Exquisite overwater bungalows, crystalline waters, glorious sunsets—the allure of the Maldives is not one that needs much explanation. All of these bucket-list-worthy elements are why the destination is brimming with private island resorts, each one more luxurious than the next. And though the archipelago does not need another standard five-star property, the extravagant new Joali is anything but ordinary.
Set on a lush 24-acre island in the Raa Atoll, the hideaway is a short 45-minute seaplane ride from Malé. When it opens next month, it will become the nation’s first immersive art hotel. Boasting dozens of pieces, Joali has works that range from an underwater coral garden that raises awareness about bleaching (the newly opened Fairmont also features an underwater sculpture garden) to a manta ray sculpture perched 16 feet above ground level—a piece that, astonishingly, doubles as an intimate treehouse restaurant for eight.
This transporting art, along with the resort’s design, is what really sets it apart from the rest. Hand-carved wooden panels, elaborate abacus dividers, 3D-printed bronze door handles, and intricate bamboo separators are found throughout the entire property. Elegantly appointed villas are a palatial 2,500 square feet at the smallest, and all have private infinity pools overlooking the Indian Ocean, both indoor and outdoor living spaces, and sumptuous bathrooms outfitted in green Norwegian marble. For large groups traveling together, Joali offers a two-story, four-bedroom beach villa and a three-bedroom overwater residence. Both come with plush upgrades like a spa room and sauna, while the latter has an additional pool and an on-call dhoni—a traditional Southeast Asian sailing vessel that can sweep guests out over the aquamarine waters.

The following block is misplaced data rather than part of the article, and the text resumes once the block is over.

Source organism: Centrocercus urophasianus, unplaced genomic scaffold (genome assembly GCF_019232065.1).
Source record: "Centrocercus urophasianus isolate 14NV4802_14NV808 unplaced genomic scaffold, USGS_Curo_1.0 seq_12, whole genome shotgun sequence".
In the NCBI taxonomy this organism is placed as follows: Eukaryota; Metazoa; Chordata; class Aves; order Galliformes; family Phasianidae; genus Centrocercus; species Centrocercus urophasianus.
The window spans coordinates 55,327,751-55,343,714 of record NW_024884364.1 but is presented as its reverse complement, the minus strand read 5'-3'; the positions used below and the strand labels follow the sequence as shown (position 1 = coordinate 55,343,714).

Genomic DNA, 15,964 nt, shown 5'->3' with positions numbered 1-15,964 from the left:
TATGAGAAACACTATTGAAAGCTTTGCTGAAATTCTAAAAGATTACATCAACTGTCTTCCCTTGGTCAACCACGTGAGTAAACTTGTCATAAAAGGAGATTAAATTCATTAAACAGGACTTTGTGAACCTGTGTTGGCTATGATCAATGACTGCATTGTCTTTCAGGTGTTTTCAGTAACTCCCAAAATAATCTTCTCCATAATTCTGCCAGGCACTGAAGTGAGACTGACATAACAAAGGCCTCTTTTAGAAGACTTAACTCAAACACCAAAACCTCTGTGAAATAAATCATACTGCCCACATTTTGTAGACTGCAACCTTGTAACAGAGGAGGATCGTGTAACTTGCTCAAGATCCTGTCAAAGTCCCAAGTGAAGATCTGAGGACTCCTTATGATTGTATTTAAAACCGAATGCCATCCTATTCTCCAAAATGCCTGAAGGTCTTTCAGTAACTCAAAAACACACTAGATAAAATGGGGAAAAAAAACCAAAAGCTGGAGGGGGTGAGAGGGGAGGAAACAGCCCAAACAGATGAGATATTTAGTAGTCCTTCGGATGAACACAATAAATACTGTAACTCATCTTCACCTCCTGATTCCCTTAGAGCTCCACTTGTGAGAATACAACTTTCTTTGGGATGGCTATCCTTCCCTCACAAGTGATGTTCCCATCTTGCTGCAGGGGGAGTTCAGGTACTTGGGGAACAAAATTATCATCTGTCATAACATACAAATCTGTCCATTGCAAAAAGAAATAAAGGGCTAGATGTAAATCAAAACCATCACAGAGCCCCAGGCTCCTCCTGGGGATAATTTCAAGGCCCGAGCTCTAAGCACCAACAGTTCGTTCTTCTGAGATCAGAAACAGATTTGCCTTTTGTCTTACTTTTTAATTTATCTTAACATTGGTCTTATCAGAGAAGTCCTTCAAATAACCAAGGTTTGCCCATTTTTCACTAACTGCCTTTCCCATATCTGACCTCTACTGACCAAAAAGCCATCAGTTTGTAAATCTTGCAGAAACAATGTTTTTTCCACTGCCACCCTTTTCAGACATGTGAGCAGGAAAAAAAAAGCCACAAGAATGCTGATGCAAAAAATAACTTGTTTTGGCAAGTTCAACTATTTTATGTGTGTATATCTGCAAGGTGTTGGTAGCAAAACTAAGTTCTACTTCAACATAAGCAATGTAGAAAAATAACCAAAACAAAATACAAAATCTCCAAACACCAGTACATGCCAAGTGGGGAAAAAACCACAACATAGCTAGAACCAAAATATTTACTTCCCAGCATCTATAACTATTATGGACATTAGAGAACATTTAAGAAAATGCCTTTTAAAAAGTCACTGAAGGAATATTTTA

While the sculpture-turned-private-dining-space sets the bar high as far as dining venues go, the rest of the property’s restaurants won’t disappoint. Though not a fully fledged dining venue, Her Kitchen provides guests with the opportunity to learn local recipes—a rarity in a region defined by big-box international resorts. Vandhoo Restaurant presents a mix of Southeast Asian, Chinese, Mediterranean, and Levantine cuisine; Saoke highlights Japanese fare complete with teppanyaki stations; and fine dining comes in the form of delectable Italian. To satiate sweet cravings, there’s even a dessert shop featuring artisanal chocolate, more than 60 flavors of ice cream, and a mix of homemade cupcakes and macarons. Last, but definitely not least, is Mura Bar: an idyllic spot for a sundowner that overlooks a glittering pool and white-sand beach complete with a whiskey and cigar lounge.
When not soaking up the beauty of the Maldives from their own private oasis, guests can relax at the Espa spa, snorkel with manta rays, or take a stroll through the flower garden. Other activities include tennis, fitness lessons, diving, water skiing, sunrise or sunset dhoni cruises, and interactive workshops with the resort’s artist-in-residence.